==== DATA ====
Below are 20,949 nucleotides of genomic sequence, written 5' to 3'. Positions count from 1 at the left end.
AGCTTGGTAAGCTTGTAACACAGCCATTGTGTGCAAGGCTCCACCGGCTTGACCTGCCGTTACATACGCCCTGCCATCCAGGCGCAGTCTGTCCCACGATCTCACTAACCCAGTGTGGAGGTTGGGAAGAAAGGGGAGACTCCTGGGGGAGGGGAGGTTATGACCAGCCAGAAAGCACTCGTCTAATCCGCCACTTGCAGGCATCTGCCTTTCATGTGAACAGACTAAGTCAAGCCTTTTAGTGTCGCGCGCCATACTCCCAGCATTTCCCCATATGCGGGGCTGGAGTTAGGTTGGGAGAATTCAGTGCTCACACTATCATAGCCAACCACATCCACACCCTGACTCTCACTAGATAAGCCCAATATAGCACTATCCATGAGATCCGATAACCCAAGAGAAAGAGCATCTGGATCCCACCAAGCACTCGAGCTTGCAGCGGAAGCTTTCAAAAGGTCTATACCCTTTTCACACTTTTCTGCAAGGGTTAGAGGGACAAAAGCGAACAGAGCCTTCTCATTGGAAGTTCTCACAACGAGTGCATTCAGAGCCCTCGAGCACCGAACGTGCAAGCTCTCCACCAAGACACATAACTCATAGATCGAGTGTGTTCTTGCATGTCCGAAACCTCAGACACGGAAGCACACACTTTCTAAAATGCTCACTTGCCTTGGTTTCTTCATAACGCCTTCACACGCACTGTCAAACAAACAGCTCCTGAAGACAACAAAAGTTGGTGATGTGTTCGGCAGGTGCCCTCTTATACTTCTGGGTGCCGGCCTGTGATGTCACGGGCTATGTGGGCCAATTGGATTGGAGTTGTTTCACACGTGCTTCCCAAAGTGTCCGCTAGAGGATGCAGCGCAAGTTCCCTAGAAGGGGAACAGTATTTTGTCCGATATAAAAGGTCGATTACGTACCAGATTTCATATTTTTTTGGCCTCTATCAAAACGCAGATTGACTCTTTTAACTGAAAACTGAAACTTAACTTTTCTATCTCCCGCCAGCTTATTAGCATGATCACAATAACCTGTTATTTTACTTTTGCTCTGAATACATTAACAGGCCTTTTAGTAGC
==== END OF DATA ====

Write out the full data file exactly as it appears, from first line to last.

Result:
Below are 20,949 nucleotides of genomic sequence, written 5' to 3'. Positions count from 1 at the left end.
AGCTTGGTAAGCTTGTAACACAGCCATTGTGTGCAAGGCTCCACCGGCTTGACCTGCCGTTACATACGCCCTGCCATCCAGGCGCAGTCTGTCCCACGATCTCACTAACCCAGTGTGGAGGTTGGGAAGAAAGGGGAGACTCCTGGGGGAGGGGAGGTTATGACCAGCCAGAAAGCACTCGTCTAATCCGCCACTTGCAGGCATCTGCCTTTCATGTGAACAGACTAAGTCAAGCCTTTTAGTGTCGCGCGCCATACTCCCAGCATTTCCCCATATGCGGGGCTGGAGTTAGGTTGGGAGAATTCAGTGCTCACACTATCATAGCCAACCACATCCACACCCTGACTCTCACTAGATAAGCCCAATATAGCACTATCCATGAGATCCGATAACCCAAGAGAAAGAGCATCTGGATCCCACCAAGCACTCGAGCTTGCAGCGGAAGCTTTCAAAAGGTCTATACCCTTTTCACACTTTTCTGCAAGGGTTAGAGGGACAAAAGCGAACAGAGCCTTCTCATTGGAAGTTCTCACAACGAGTGCATTCAGAGCCCTCGAGCACCGAACGTGCAAGCTCTCCACCAAGACACATAACTCATAGATCGAGTGTGTTCTTGCATGTCCGAAACCTCAGACACGGAAGCACACACTTTCTAAAATGCTCACTTGCCTTGGTTTCTTCATAACGCCTTCACACGCACTGTCAAACAAACAGCTCCTGAAGACAACAAAAGTTGGTGATGTGTTCGGCAGGTGCCCTCTTATACTTCTGGGTGCCGGCCTGTGATGTCACGGGCTATGTGGGCCAATTGGATTGGAGTTGTTTCACACGTGCTTCCCAAAGTGTCCGCTAGAGGATGCAGCGCAAGTTCCCTAGAAGGGGAACAGTATTTTGTCCGATATAAAAGGTCGATTACGTACCAGATTTCATATTTTTTTGGCCTCTATCAAAACGCAGATTGACTCTTTTAACTGAAAACTGAAACTTAACTTTTCTATCTCCCGCCAGCTTATTAGCATGATCACAATAACCTGTTATTTTACTTTTGCTCTGAATACATTAACAGGCCTTTTAGTAGC